Education, Innovation, and Long-Run Growth
This study augments a second-generation Schumpeterian growth model to employ human capital explicitly. We clarify the general-equilibrium interactions of subsidy policies to R&D and human capital accumulation in a unified framework. Despite a standard intuition that subsidizing these growth-enhancing activities is always mutually growth promoting, we find a symmetric effects for subsidieson R&D and those on education. Our theoretical result of asymmetric policy effects provides an important empirical caveat that empirical researchers may find false negative relationships between education subsidies and the output growth rate, if they merely rely on the standard human capital model.
|Date of creation:||Feb 2009|
|Date of revision:||Mar 2009|
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- James B. Ang & Jakob B. Madsen, 2010.
"Can Second-Generation Endogenous Growth Models Explain The Productivity Trends And Knowledge Production In The Asian Miracle Economies?,"
CAMA Working Papers
2010-05, Centre for Applied Macroeconomic Analysis, Crawford School of Public Policy, The Australian National University.
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- Sergio Rebelo, 1999.
"Long Run Policy Analysis and Long Run Growth,"
Levine's Working Paper Archive
2114, David K. Levine.
- Grossmann, Volker, 2007.
"How to promote R&D-based growth? Public education expenditure on scientists and engineers versus R&D subsidies,"
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- Volker Grossmann, 2004. "How to Promote R&D-based Growth? Public Education Expenditure on Scientists and Engineers versus R&D Subsidies," CESifo Working Paper Series 1225, CESifo Group Munich.
- Zeng, Jinli, 2003.
"Reexamining the interaction between innovation and capital accumulation,"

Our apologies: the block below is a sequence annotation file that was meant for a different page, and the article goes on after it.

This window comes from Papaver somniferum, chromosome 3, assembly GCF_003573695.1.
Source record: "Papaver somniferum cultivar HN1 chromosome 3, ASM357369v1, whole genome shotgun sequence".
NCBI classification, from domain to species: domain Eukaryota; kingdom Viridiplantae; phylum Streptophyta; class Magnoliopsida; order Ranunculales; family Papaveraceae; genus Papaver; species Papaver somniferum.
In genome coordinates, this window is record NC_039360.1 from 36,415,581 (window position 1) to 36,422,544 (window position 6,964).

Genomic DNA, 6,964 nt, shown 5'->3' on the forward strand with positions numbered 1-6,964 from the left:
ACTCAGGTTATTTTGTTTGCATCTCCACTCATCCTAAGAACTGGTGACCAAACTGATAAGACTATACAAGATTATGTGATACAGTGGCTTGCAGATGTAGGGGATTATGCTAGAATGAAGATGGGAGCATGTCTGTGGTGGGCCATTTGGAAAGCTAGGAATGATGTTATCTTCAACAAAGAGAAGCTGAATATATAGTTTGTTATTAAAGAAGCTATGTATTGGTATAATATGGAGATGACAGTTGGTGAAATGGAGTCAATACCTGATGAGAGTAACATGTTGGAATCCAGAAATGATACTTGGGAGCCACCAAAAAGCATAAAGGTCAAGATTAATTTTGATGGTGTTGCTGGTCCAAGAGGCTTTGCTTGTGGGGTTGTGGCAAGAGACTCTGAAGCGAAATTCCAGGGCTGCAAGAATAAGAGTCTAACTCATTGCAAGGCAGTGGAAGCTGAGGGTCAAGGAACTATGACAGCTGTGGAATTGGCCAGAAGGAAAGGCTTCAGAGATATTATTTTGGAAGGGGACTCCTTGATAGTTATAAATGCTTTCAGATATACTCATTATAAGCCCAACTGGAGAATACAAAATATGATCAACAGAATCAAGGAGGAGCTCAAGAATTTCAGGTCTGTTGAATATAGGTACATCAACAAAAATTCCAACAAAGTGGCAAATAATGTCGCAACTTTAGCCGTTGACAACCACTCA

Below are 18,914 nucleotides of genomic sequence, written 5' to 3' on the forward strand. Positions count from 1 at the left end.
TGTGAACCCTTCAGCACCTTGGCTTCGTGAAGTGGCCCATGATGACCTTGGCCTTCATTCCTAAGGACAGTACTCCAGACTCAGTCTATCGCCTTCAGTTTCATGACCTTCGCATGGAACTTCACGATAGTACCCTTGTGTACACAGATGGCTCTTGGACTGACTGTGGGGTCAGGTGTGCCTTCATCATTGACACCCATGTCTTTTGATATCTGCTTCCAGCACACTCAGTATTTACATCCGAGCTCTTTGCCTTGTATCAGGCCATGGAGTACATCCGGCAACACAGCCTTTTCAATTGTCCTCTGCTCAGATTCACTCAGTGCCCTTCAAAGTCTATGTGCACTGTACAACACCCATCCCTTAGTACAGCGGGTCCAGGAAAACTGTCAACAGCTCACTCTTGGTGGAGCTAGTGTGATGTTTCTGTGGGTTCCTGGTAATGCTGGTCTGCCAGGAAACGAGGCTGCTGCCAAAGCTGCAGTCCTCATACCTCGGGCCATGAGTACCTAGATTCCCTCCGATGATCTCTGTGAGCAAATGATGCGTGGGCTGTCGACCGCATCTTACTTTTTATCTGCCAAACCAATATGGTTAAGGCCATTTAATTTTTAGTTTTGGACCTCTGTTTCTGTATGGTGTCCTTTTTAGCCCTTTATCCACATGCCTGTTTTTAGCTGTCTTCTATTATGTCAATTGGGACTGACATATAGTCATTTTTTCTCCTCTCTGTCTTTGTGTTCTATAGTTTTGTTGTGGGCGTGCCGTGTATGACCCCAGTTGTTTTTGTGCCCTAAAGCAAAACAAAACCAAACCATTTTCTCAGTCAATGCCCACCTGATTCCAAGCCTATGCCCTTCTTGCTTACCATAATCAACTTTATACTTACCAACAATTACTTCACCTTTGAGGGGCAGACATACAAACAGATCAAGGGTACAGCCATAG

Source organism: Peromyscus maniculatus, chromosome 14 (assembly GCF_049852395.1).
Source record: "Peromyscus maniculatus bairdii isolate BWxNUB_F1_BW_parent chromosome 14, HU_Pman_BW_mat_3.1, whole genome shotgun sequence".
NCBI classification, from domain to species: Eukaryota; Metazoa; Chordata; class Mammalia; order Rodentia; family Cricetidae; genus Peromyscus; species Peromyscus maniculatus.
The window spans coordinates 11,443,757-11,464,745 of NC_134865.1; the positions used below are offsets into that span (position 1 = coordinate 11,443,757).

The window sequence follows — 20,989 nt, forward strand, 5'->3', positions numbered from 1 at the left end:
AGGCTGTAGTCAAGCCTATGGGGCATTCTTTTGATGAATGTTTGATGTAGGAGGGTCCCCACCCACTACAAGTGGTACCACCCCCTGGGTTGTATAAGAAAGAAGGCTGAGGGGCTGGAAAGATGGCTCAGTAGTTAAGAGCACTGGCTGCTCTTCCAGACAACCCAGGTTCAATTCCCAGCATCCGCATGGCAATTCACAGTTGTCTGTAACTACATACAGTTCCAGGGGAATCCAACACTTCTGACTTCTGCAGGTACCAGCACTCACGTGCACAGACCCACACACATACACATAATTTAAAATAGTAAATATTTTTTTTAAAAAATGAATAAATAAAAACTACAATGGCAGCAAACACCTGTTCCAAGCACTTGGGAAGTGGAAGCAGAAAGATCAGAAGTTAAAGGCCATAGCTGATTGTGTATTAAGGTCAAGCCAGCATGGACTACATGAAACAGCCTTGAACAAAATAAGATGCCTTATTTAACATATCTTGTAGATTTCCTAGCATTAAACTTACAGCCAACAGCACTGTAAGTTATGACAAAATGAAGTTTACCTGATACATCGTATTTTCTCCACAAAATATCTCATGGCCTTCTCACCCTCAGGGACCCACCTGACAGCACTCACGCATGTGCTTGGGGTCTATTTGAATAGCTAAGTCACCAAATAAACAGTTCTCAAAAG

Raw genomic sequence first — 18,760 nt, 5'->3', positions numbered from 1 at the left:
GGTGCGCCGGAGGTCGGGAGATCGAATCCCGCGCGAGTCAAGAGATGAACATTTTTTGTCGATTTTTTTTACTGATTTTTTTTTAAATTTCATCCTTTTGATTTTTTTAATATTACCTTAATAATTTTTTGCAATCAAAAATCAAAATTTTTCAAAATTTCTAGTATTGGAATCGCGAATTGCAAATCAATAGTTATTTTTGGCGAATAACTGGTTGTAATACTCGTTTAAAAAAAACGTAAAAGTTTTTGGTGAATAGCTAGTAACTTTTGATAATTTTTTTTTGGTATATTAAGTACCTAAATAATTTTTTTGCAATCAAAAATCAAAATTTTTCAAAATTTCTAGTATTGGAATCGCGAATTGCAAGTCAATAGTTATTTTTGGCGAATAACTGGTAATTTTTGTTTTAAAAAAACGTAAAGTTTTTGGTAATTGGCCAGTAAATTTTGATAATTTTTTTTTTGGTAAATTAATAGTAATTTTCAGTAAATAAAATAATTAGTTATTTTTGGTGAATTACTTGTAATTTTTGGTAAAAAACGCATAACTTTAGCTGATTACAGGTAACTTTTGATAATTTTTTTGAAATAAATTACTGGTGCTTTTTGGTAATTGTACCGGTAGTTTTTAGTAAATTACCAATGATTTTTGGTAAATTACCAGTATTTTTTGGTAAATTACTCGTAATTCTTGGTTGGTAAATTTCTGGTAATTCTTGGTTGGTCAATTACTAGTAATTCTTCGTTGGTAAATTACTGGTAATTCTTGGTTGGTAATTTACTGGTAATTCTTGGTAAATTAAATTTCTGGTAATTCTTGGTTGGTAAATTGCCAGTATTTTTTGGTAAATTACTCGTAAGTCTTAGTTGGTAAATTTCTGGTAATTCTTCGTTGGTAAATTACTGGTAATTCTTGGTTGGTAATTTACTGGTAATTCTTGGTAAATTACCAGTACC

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- Jinli Zeng, 2002. "Reexamining the Interaction between Innovation and Capital Accumulation," Departmental Working Papers wp0203, National University of Singapore, Department of Economics.
- Jakob B. Madsen & EPRU & FRU, 2007.
"Semi-Endogenous Versus Schumpeterian Growth Models: Testing The Knowledge Production Function Using International Data,"
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26-07, Monash University, Department of Economics.
- Jakob Madsen, 2008. "Semi-endogenous versus Schumpeterian growth models: testing the knowledge production function using international data," Journal of Economic Growth, Springer, vol. 13(1), pages 1-26, March.
- Madsen, Jakob & Ang, James & Banerjee, Rajabrata, 2010.
"Four Centuries of British Economic Growth: The Roles of Technology and Population,"
23510, University Library of Munich, Germany.
- Jakob Madsen & James Ang & Rajabrata Banerjee, 2010. "Four centuries of British economic growth: the roles of technology and population," Journal of Economic Growth, Springer, vol. 15(4), pages 263-290, December.
- Jakob B. Madsen & James B. Ang & Rajabrata Banerjee, 2010. "Four Centuries of British Economic Growth: The Roles of Technology and Population," CAMA Working Papers 2010-18, Centre for Applied Macroeconomic Analysis, Crawford School of Public Policy, The Australian National University.
- Marios Zachariadis, .
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- Ulku, Hulya, 2005.
"R&D, Innovation and Growth: Evidence from Four Manufacturing Sectors in OECD Countries,"
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30542, University of Manchester, Institute for Development Policy and Management (IDPM).
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- Nicolas Serrano-Velarde & Douglas Hanley & Ufuk Akcigit, 2011. "Back to Basics: Private and Public Investment in Basic R&D and Macroeconomic Growth," 2011 Meeting Papers 1196, Society for Economic Dynamics.
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- Arnold, Lutz G., 1998. "Growth, Welfare, and Trade in an Integrated Model of Human-Capital Accumulation and Research," Journal of Macroeconomics, Elsevier, vol. 20(1), pages 81-105, January.
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